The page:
Perhaps no other animal symbolizes the West as dramatically as the American bison. In prehistoric times millions of these animals roamed the North American Continent from the Great Slave Lake in northern Canada, south into Mexico and from coast to coast. No one knows how many bison there were, but the naturalist, Ernest Thompson Seton, estimated their numbers at sixty million when Columbus landed. They were part of the largest community of wild animals that the world has ever known. The National Park Service has played an important part in returning the bison to the Great Plains.
Bison or Buffalo?
In North America, both “bison” and “buffalo” refer to the American bison (Bison bison). Generally, “buffalo” is used informally; “bison” is preferred for more formal or scientific purposes. Historians believe that the term “buffalo” grew from the French word for beef, “boeuf.” Some people insist that the term “buffalo” is incorrect because the “true” buffalo exist on other continents and are only distant relatives.
Another name for these animals is “tatanka.” Tatanka is the Lakota word for bison. Bison are incredibly important in Lakota culture; the Lakota are traditionally nomadic and would have spent their lives following bison before Euro-Americans settled the West. Another word for bison in Lakota is “pte.” The Lakota are sometimes known as pte oyate, meaning “buffalo nation.”
Bison are the largest land-dwelling mammal in North America. Males (2,000 lbs/900 kg) are larger than females (1,100 lbs/500 kg) and both are generally dark chocolate-brown in color, with long hair on their forelegs, head, and shoulders, but short, dense hair (1 in/3 cm) on their flanks and hindquarters. Calves of the year are born after 9 to 9-½ months of gestation. They are reddish-tan at birth and begin turning brown after 2-½ months. Both sexes have relatively short horns that curve upward, with male’s averaging slightly longer than those of adult females.
All bison have a protruding shoulder hump. Large shoulder and neck muscles allow bison to swing their heads from side-to-side to clear snow from foraging patches, unlike other ungulates that scrape snow away with their front feet. Bison are agile, strong swimmers, and can run up to 35 miles per hour (55 kph). They can jump over objects about 5 feet (1.5 m) high and have excellent hearing, and sense of smell.
The best description of a bison's temperament is unpredictable. They usually appear peaceful or unconcerned, yet they may attack without warning. To a casual observer, a grazing bison appears slow and lumbering, but they can outrun and out-maneuver humans.
Males (bull) weighs up to 2,000 pounds, females (cow) weighs up to 1,000 pounds. They may live 12–15 years, a few live as long as 20 years.
Other activities of the bison include rubbing, rolling, and wallowing. Wallowing creates a saucer-like depression called a wallow. This wallow was once a common feature of the plains; usually these wallows are dust bowls without any vegetation.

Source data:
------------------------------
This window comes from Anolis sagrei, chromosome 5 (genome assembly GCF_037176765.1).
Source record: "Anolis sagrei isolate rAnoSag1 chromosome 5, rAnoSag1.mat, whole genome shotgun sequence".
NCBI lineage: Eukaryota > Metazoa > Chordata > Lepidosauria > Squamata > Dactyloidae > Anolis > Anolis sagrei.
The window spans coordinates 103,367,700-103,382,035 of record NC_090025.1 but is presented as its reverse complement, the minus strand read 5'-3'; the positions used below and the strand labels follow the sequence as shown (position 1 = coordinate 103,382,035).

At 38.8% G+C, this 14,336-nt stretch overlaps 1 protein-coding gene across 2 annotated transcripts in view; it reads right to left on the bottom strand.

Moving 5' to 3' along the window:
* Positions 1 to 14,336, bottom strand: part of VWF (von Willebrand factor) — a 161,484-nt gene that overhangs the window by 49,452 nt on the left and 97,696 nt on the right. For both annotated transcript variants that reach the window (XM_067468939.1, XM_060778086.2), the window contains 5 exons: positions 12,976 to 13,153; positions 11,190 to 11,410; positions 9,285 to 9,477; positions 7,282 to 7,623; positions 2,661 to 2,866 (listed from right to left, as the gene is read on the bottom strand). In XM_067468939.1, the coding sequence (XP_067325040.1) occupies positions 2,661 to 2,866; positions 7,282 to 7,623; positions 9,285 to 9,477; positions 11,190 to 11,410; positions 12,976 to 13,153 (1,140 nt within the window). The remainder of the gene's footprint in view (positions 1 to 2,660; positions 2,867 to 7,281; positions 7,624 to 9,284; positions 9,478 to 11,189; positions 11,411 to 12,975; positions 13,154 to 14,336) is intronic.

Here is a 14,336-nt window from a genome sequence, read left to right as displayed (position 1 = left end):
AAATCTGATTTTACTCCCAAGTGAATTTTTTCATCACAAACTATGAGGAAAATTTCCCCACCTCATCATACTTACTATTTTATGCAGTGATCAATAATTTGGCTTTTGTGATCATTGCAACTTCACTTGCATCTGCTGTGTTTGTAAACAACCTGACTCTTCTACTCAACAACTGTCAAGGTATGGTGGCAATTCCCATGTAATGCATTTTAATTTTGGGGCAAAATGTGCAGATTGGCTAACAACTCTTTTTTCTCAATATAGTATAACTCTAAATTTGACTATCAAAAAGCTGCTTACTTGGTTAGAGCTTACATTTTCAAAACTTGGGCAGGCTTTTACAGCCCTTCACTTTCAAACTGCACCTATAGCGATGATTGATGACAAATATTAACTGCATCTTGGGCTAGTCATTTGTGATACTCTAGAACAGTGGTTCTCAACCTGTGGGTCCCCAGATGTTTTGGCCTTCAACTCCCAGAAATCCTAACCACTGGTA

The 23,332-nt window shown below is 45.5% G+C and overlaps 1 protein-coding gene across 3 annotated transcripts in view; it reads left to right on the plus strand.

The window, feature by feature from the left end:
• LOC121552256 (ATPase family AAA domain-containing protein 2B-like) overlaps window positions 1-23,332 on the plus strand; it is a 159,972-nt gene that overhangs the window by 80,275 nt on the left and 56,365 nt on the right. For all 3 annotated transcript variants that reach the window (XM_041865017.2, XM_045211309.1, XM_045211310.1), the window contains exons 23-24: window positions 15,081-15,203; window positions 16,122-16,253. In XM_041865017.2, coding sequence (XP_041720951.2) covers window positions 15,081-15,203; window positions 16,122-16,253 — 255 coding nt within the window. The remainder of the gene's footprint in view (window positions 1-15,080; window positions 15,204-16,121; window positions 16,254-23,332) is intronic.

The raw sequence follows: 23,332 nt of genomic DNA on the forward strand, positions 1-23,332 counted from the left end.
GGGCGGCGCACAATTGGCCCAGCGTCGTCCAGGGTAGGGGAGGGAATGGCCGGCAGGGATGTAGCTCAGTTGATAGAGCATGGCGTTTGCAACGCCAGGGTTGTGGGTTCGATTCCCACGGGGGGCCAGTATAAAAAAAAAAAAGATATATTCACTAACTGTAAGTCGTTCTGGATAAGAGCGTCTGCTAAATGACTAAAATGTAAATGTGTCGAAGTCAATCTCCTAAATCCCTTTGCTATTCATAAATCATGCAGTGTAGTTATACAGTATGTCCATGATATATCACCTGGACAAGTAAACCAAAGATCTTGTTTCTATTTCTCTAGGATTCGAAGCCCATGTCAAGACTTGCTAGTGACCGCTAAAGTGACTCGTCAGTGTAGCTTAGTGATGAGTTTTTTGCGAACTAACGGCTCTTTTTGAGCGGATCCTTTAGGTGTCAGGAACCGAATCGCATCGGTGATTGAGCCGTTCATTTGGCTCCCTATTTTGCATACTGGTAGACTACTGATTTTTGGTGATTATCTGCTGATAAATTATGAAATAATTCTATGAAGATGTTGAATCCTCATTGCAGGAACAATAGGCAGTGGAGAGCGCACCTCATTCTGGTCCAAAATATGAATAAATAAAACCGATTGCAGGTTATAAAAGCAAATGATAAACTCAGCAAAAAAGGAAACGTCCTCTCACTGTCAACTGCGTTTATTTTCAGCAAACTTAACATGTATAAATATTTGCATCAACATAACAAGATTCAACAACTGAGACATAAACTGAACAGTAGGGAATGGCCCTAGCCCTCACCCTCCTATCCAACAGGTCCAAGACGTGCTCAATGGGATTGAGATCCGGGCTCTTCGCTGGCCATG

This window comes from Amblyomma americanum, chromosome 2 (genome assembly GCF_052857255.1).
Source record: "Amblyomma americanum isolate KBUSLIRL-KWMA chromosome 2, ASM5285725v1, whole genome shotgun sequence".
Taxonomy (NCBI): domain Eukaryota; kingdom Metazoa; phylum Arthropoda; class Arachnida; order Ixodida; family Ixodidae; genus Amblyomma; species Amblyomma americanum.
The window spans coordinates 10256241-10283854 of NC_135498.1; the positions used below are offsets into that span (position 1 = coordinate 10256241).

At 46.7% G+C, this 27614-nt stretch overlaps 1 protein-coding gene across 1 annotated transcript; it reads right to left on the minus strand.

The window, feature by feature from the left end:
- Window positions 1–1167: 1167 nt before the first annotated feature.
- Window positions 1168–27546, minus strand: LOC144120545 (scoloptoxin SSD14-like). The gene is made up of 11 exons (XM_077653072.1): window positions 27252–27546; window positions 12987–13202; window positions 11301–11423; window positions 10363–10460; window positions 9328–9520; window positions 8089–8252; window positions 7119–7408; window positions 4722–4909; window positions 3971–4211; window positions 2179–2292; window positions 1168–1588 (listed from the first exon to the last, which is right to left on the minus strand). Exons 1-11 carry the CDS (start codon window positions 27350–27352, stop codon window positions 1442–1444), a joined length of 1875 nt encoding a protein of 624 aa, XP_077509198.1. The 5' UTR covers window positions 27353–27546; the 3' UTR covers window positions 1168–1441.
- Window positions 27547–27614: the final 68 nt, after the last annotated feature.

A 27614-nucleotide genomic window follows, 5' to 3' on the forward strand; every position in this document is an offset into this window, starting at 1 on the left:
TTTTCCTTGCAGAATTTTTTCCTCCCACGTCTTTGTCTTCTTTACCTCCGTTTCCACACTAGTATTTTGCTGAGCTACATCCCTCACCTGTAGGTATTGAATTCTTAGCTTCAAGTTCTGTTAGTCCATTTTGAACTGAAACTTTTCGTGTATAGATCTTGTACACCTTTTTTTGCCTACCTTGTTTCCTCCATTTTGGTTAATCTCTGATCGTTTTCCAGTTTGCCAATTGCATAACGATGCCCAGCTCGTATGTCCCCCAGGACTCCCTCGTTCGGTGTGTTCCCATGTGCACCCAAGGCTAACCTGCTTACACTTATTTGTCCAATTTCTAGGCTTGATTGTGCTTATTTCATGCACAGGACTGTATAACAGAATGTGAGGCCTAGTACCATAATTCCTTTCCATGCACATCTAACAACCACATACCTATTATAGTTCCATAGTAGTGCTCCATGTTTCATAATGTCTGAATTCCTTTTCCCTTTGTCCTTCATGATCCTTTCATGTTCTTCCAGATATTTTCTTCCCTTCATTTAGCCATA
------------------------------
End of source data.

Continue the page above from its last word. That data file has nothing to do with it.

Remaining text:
The sounds they make range from a pig-like grunt to an aggressive bellow.
Always stay at least 25 yards (23 m) away from bison. Give bison space when they are near a trail or in a developed area. If need be, turn around and go the other way to avoid interacting with a bison in close proximity. Approaching bison threatens them, and they may respond by putting up their tail, bluff charging, head bobbing, pawing, bellowing, or snorting. These are warning signs that you are too close and that a charge is imminent. Do not stand your ground. Immediately walk or run away from the animal.
The rut, or mating, season lasts from late June through early September with peak activity in July and August. At this time, the older bulls rejoin the herd and fight each other for breeding rights. The herd is very restless during the rut and this is when they are most dangerous.
Calves, born about nine months later in April or May, generally weigh 30 to 70 pounds. They have reddish-brown fur and do not have the conspicuous hump of the adult. After a few months, the fur begins to change to chocolate brown and the hump begins to develop.
Cultural Significance and Conservation
Wind Cave, also called Oniya Oshoka or Maka Oniye, is a significant place in the Lakota tradition. In Lakota oral tradition, not only were the first humans born from the cave, but the first bison came from the cave as well. This oral tradition highlights the close connection that plains tribes had, and continue to have, with bison.
In 1800, it was estimated there were 40 million bison, by 1883, there were few wild bison in the United States - most were in Yellowstone National Park. By 1900, there were less than a thousand left in North America. The majority of the forty million animals were killed in a fifty-five year period, beginning in 1830. Many people denounced the slaughter; few did anything to stop it. Fortunately, a small, devoted group of conservationists managed to save a few hundred.
In 1913, the American Bison Society sent 14 bison from the New York Zoological Gardens (now the Bronx Zoo) to Wind Cave. An additional six bison were sent to the park in 1916 from Yellowstone National Park. It is from these bison that Wind Cave's herd is descended from.
During mating season, known as the rut, male "bellows" are commonly heard. These bellows have been compared as to revving up an old Chevy truck! It is believed that these bellows announce the male's presence and establish dominance within the herd.